- If you’re carrying a bear canister, store as much food and scented items inside the canister as possible.
- Line your pack or store items that aren’t water-resistant in a trash bag.
- Pack your bag with all compression straps loose or unhooked when packing and tighten them once packed.
- Utilize gear ties and carabiners to fasten smaller items to the outside of your pack.
How to safely put on your pack
Being able to safely don your pack, rather than just whipping it up by a shoulder strap, can reduce your chance of injury and also extend the life of your backpack.
First, loosen your pack’s shoulder straps, load lifters, and hip belt. Stand in a wide stance with legs slightly bent to maximize your balance. Begin by lifting your pack onto your knee with the haul loop. Slip one arm into the shoulder strap while it’s resting on your knee, then hoist the pack onto your back. Slip the arm holding the haul loop into the other shoulder strap, and then adjust your straps, lifters, and belt in a comfortable position.
What to bring on a hike
There isn’t a one-stop, all-encompassing checklist to determine exactly what you’re going to bring on your hike. Every trip and every person is different. However, there are a handful of essentials you should pack for every hike, and you’ll be able to pack much more efficiently and conveniently with a hiking checklist in mind.
While every hike is going to be unique and require different gear, there are some items that you should not step on the trail without. The American Hiking Society has created a 10-item list that will allow you to hike safely and comfortably each time you hit the trail. Additionally, check out our complete hiking and camping checklist here.
- Proper footwear – When your only form of transportation is walking, good hiking shoes and happy feet are crucial to a pleasant and safe hike.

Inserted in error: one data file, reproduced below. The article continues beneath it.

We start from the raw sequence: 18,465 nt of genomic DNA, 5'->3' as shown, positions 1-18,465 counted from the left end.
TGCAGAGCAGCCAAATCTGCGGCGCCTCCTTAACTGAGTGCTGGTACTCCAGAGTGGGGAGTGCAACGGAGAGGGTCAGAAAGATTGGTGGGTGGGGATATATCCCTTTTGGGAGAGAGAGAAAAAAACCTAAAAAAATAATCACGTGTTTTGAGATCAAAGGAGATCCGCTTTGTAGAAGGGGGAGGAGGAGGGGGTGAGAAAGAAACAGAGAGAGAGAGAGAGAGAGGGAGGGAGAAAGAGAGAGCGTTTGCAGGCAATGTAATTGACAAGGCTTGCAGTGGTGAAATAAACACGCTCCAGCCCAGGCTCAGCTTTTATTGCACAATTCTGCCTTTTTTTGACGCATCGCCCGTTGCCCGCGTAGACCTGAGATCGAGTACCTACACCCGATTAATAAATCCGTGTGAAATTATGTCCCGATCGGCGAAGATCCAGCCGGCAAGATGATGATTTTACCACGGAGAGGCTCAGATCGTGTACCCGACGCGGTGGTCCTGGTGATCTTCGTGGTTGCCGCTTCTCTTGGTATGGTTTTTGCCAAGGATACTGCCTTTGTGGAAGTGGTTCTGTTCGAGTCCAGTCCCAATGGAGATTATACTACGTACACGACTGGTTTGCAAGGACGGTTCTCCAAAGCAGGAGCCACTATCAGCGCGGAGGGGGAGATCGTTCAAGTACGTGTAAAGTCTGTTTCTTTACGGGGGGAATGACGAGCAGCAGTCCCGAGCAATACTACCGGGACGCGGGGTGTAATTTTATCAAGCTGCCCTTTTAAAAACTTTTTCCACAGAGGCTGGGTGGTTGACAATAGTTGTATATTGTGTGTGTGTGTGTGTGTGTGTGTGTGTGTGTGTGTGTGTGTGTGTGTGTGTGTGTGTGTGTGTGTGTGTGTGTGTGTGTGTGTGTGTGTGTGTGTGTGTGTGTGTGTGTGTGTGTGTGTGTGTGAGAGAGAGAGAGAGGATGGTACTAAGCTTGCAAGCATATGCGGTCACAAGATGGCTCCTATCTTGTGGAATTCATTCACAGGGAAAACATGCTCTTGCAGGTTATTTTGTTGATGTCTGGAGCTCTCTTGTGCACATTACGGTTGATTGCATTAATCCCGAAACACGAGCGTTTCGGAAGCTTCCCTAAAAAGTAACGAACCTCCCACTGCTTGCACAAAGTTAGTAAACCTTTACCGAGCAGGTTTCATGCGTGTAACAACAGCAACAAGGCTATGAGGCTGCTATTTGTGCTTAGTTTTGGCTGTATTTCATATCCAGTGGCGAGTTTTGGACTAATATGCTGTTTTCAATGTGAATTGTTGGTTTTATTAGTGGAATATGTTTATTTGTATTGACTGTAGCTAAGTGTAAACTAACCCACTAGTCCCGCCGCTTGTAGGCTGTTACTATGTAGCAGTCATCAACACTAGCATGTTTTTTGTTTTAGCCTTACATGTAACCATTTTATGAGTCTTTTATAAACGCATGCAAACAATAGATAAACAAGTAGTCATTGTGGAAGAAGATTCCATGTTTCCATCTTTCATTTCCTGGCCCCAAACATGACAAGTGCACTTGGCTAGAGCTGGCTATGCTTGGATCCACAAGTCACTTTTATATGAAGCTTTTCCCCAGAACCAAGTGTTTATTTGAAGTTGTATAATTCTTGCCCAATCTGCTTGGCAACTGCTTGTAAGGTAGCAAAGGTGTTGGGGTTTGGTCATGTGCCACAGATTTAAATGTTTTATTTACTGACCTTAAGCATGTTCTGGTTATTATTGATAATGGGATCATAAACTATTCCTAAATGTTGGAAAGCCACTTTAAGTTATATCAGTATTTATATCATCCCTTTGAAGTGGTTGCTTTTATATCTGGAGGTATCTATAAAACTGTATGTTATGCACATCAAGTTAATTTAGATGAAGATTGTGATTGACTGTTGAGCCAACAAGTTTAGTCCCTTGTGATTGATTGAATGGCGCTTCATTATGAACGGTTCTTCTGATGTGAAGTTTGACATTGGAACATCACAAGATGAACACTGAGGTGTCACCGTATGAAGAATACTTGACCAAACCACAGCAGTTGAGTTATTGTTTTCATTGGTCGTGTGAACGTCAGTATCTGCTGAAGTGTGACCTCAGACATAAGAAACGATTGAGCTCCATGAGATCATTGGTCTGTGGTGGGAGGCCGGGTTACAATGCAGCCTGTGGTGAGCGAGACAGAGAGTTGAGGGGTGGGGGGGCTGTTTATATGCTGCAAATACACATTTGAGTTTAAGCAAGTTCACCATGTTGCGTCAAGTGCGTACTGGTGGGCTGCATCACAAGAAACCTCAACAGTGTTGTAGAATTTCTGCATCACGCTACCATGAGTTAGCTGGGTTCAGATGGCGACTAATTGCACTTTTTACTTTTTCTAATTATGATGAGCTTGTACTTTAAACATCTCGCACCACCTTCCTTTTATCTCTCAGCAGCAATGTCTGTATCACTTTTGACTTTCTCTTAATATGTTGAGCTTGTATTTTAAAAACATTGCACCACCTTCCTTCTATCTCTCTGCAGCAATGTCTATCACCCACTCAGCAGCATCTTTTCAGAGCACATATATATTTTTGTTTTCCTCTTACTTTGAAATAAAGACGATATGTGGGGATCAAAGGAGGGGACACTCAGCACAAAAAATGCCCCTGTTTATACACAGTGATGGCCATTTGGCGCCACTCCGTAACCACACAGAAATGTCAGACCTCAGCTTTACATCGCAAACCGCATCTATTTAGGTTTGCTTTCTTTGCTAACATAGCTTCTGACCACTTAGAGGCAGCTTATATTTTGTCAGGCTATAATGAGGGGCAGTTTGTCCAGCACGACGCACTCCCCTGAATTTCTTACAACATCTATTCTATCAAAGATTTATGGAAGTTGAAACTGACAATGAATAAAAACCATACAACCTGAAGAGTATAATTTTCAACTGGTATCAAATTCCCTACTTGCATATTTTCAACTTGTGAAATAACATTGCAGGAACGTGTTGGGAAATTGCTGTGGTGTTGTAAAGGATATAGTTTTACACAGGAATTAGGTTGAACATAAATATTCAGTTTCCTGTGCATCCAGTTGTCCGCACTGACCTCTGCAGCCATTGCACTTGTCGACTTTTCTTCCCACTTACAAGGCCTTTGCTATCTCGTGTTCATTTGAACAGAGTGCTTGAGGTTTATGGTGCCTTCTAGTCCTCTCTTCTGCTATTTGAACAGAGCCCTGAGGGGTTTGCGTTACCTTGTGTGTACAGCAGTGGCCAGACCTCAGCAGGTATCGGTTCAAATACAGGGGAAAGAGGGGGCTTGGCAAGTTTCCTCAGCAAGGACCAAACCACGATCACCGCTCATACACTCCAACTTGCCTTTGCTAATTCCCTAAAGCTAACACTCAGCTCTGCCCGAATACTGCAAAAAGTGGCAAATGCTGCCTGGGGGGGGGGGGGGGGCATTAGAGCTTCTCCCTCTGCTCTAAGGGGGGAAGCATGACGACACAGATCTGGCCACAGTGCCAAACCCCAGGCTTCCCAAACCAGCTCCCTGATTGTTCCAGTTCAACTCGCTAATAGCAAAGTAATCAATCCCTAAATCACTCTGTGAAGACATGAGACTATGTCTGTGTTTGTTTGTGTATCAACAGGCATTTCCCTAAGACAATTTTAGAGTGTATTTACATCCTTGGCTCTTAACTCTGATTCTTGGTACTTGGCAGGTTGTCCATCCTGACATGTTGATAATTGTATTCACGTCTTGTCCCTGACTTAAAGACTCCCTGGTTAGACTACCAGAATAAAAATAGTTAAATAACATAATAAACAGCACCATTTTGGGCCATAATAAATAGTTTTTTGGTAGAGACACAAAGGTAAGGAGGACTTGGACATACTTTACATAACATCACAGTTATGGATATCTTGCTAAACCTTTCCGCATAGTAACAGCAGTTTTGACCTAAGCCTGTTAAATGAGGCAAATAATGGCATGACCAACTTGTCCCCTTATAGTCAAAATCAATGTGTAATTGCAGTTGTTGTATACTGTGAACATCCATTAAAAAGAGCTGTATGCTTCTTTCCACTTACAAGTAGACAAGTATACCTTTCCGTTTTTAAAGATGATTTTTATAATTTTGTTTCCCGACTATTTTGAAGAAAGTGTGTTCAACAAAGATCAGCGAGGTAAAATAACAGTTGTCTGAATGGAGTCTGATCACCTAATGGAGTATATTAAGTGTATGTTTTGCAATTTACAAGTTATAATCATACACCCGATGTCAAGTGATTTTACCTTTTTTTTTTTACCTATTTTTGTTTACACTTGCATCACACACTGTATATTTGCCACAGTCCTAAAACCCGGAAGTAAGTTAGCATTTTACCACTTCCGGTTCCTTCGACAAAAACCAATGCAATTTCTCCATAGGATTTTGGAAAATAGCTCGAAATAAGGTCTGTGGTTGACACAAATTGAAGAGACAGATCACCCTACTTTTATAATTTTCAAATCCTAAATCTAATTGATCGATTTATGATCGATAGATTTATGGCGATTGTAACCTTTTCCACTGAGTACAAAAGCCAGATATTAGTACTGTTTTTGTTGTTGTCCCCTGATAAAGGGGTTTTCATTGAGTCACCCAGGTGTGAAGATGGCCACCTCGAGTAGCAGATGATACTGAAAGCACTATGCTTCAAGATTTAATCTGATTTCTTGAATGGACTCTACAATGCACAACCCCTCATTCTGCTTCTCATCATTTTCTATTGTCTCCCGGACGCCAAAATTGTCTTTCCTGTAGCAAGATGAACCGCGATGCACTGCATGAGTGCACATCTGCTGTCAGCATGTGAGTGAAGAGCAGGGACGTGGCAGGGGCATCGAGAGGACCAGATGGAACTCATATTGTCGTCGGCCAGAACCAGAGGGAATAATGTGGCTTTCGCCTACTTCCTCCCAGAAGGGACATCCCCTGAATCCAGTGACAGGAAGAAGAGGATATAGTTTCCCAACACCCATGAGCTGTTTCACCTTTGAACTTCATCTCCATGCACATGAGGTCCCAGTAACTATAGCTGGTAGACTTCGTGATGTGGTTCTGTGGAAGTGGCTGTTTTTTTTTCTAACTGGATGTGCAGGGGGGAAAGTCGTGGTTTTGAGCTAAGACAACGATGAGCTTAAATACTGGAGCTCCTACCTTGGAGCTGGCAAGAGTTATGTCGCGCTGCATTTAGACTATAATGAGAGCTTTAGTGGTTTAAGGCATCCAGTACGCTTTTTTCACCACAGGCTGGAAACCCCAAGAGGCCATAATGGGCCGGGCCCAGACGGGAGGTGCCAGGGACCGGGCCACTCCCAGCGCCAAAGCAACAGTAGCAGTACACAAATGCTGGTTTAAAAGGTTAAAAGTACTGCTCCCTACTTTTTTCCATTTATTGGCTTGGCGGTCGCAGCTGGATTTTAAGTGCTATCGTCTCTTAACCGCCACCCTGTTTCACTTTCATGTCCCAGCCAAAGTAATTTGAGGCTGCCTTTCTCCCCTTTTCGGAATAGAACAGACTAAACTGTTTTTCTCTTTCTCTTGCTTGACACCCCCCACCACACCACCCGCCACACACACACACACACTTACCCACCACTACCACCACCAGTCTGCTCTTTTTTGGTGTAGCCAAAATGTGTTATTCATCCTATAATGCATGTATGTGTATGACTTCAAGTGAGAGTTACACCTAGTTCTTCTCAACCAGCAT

- Map, compass, and GPS – Google Maps will only get you so far in the backcountry, miles away from any cell towers. AllTrails is a good hiking app but best to bring a map and compass just in case you take a wrong turn or stray from the path.
- Hydration – Bring plenty of water and a way to purify it.
- Food – You’ll burn a lot of calories on the trail, so calorie-dense foods are a good option to keep your body running top-notch. Bring extra food in case you’re gone longer than expected.
- Rain gear – Nothing is worse than getting soaked in the rain. Make sure you prepare for the weather to stay as dry and comfortable as possible in varying conditions.
- Safety Items – AHS recommends bringing means of making an emergency fire, signaling for help, and a light or headlamp to see the trail and map in the dark.
- First Aid Kit – Ensure that you can clean and tend minor injuries and illnesses should they arise on the trail.
- Knife or multitool – Great for multiple uses as the name suggests, a multitool is helpful for anything from first aid to gear repair.
- Sun protection – The sun can bring on a myriad of illnesses and discomforts. Protect your body with countless measures like sunglasses, a hat, sunscreen, and covering clothing.
- Shelter – Whether it’s a tent or even something small such as a space blanket, make sure you have means of protecting yourself from the elements when you need to.